#BIT16Reads: Whose mindset is the right one?

I’ve just finished reading George Couros‘ “The Innovator’s Mindset” and I think it’s time that we addressed the elephant in the room.  The word “mindset” is so five minutes ago.  There I said it.  What I mean is that putting the words innovator and mindset together in the same phrase is oxymoronic…it’s a contradiction in terms, like jumbo shrimp, military intelligence (ouch).  Doesn’t the very word mindset imply that the mind is formed and finished?  George does acknowledge that the precursor to his book was influenced by Carol Dweck’s book “Mindset” which anyone who is anyone knows has rocked the business and education worlds leading to great new conversations about grit and resilience.  George leaps from here and says that (spoiler alert) the innovator’s mindset relies on the iterative process of finding problems, networking ideas, observing, creating, being resilient when faced with challenges, and being reflective in order to deepen the process.  But I can’t help but think about Chris Hadfield, whose ideas I support when he says that we need to Prepare for Failure:

I like the idea of having a calm confidence and being ready to be flexible.  The best time for my learning is when I’ve created flow, and Hadfield acknowledges this in his book “An Astronaut’s Guide to Life on Earth”.  But when the flow is really flowing, and a problem arises, I smile at the challenge…like a good question in a crossword puzzle…and my creativity kicks in and I work through it happily.  That flow is the culture I aim to create in my library learning commons every day….the messy, random happiness of flow.  The only time that I ‘discipline’ other students is when they interrupt another person’s flow and I say out loud: “You’re interrupting my learning” and ask them to stop.  One of the keys to my daily success is being prepared for anything to happen and I think being ready to happily go with the flow is one of my strengths.  It takes a lot of work though…often in the quiet moments outside of the school day, to be this ready for anything.  More than optimism or innovation, I think the future of my son’s success will be his ability to adapt to new situations.  This adaptability may require optimism and innovation but those might not be on his path.  It takes more than a mindset and more research is being written on this topic:

a) Canadian author Paul Tough has written this article as precursor to his latest book: Helping Children Succeed http://www.theatlantic.com/magazine/archive/2016/06/how-kids-really-succeed/480744/ in which he questions the teachability of resilience and instead suggests we aim to reduce the effect of socio-economic status on learning.

b) #BIT15Reads author Jose Vilson lead me to see how systemic racism is a major factor in the outcome of students.  An emerging voice of educators see this quest for teaching grit as an enormous example of cultural bias: http://blogs.edweek.org/edweek/DigitalEducation/2015/01/is_grit_racist.html

The best part of Couros’ book is when he nails the conditions for a culture of innovation in schools and these 5 points could sustain me for the rest of my teaching career:

  1. Focusing on strengths-based leadership

I could do this every single day with anyone of my relationships…focus on peoples’ strengths.

2.  Allow learners’ needs to drive our decisions

I need to acknowledge that learners are all of us, adults and students, that are working within their own process and my daily goal is to enable that process in any way that I can.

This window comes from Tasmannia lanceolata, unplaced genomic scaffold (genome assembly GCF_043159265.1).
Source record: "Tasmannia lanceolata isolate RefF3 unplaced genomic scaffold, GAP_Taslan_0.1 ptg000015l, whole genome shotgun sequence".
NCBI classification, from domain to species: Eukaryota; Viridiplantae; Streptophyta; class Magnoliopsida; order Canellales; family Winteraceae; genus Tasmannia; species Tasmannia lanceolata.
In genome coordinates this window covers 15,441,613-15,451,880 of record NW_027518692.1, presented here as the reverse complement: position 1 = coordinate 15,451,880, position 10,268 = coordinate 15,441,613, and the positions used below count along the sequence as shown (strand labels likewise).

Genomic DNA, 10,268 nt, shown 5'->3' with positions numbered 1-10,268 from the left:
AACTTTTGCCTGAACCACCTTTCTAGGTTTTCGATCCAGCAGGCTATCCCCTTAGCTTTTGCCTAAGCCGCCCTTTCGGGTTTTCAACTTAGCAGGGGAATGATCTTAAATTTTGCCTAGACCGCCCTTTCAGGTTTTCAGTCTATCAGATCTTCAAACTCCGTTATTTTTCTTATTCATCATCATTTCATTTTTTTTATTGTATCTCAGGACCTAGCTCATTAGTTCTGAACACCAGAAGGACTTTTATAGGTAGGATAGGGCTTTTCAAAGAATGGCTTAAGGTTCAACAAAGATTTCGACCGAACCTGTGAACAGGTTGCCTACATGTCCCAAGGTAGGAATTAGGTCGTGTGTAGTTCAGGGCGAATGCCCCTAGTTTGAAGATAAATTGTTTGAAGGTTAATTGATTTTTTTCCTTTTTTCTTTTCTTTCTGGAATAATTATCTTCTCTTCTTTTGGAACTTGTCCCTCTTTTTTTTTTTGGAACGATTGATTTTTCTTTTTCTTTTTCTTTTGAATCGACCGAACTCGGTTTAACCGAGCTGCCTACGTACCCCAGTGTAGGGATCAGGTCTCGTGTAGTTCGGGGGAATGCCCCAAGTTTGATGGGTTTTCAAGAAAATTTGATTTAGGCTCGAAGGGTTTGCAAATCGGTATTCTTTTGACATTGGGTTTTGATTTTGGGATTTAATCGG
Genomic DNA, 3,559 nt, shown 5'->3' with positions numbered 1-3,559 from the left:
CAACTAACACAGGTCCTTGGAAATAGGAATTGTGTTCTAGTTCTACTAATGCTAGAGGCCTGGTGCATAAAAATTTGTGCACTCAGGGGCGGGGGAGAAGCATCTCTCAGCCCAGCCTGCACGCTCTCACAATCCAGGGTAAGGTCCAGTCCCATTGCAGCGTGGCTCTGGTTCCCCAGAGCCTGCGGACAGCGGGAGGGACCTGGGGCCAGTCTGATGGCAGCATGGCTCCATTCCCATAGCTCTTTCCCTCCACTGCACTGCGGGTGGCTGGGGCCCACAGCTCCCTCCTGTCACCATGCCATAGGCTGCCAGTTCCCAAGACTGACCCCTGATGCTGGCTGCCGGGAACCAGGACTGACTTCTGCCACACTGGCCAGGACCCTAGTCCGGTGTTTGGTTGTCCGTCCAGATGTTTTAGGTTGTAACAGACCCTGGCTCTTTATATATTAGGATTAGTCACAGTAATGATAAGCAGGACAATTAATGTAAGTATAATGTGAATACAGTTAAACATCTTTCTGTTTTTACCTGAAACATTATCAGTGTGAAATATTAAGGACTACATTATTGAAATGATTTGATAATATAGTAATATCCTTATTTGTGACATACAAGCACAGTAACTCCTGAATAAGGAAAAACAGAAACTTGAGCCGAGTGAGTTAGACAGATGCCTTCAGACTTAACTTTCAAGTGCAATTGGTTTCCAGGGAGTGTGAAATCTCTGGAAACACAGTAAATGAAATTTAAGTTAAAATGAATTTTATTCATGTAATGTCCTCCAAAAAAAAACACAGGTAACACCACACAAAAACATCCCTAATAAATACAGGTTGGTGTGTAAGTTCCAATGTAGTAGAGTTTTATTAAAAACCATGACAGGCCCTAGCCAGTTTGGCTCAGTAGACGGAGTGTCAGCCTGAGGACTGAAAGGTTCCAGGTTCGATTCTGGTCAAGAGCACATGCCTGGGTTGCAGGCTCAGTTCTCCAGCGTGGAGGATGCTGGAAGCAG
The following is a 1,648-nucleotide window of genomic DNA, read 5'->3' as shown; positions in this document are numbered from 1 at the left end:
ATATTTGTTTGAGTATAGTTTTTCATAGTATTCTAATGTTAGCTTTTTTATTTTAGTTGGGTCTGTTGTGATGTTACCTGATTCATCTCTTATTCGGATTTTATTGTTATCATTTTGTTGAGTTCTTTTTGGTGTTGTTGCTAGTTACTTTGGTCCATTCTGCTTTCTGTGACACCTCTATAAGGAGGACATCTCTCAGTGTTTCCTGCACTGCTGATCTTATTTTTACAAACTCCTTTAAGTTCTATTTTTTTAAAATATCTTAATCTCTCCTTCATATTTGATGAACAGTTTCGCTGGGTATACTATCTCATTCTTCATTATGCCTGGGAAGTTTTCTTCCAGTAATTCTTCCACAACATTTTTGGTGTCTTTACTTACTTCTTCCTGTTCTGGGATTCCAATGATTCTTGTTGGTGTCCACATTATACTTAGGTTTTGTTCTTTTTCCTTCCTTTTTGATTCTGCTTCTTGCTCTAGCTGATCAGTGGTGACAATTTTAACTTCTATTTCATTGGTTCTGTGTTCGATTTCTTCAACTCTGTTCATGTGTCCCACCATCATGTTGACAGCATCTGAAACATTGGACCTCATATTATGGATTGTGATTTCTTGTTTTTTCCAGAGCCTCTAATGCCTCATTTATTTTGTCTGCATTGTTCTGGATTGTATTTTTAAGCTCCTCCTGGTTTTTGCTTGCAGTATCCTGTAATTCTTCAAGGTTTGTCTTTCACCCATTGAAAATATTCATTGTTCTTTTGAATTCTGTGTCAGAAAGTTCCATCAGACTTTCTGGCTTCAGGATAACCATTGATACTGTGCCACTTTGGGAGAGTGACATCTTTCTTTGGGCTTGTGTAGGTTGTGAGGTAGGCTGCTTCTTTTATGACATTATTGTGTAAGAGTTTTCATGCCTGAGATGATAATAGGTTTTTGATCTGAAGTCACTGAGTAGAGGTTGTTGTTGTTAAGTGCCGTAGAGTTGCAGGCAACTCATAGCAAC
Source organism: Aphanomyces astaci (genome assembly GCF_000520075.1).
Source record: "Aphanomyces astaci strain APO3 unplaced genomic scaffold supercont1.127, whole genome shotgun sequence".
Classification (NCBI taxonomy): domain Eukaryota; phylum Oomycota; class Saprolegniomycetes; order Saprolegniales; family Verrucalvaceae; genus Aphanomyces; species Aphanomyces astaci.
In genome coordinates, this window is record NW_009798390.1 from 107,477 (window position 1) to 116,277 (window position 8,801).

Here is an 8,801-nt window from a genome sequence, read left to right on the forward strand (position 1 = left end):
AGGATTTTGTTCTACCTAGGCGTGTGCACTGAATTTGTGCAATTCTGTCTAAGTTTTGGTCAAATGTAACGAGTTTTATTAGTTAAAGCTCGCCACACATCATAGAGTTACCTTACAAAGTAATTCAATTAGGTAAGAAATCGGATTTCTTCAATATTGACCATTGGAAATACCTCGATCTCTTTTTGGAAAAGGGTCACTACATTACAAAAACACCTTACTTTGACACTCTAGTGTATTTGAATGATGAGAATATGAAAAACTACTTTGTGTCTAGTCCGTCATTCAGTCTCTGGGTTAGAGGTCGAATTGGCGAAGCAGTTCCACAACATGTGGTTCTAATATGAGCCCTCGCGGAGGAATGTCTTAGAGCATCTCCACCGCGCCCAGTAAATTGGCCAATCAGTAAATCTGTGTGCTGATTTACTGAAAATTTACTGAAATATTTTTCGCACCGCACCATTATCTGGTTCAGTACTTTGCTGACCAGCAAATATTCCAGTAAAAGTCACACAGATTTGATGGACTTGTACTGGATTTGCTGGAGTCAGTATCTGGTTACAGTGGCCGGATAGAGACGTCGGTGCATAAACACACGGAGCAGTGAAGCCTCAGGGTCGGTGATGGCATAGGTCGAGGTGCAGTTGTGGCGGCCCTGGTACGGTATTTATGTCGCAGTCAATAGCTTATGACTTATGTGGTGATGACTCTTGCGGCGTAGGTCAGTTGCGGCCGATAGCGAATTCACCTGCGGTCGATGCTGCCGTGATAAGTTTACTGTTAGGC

3.  Narrowing our focus and engaging in deep learning

I need to reiterate the why and the how as much more than the what in my teaching.  The what is often Google-able and I want to learn and teach more deeply than that.  I’ve seen leadership try to make this what so vague and inconsequential that the why and how can be suited to any sort of learning target within this umbrella what that is called a learning target or big idea….I’m not convinced that this is the right answer.  If we truly believe in the content of our curriculum, then we need to see the big goal as a continuum (as Chris Hadfield said) and see each one of our content concepts as a direct stepping stone to that idea.

4.  Embracing an open culture

Who am I to dictate how someone else should learn?  I think what George is getting at is the messiness of trying to implement and measure a truly inquiry-based project that is based on student voice and choice.  We need to be open to and confident about capturing and measuring student learning in a variety of modes and mediums. This means that I also have to be really confident about what I want to measure in order to recognize it when I see it in a new form.

5.  Create learning experiences for educators that we would love to see in the classroom

Would I like to take my own course?  Would I like to be in this atmosphere?  Every day the answer needs to be yes.

I added The Innovator’s Mindset to the #BIT16Reads book club list as a way to add a leadership voice to the question:  How do we create a culture in schools to best integerate technology? and I think this book does so very well.  Moving education forward isn’t an elephant that we can eat all at once.  It’s a very complex beast.  Creating conditions for innovation, which may or may not include technology, is best for learning.

Sidenote:  As a librarian, as a researcher, I would really like an index in George Couros’ book.  I’d like it to refer to every outside reference George uses all in 1 place, and every big idea that is mentioned.  It’s one of the first things on my list when I buy non-fiction for my library….if there aren’t embedded tools for useability, it could be more useful.

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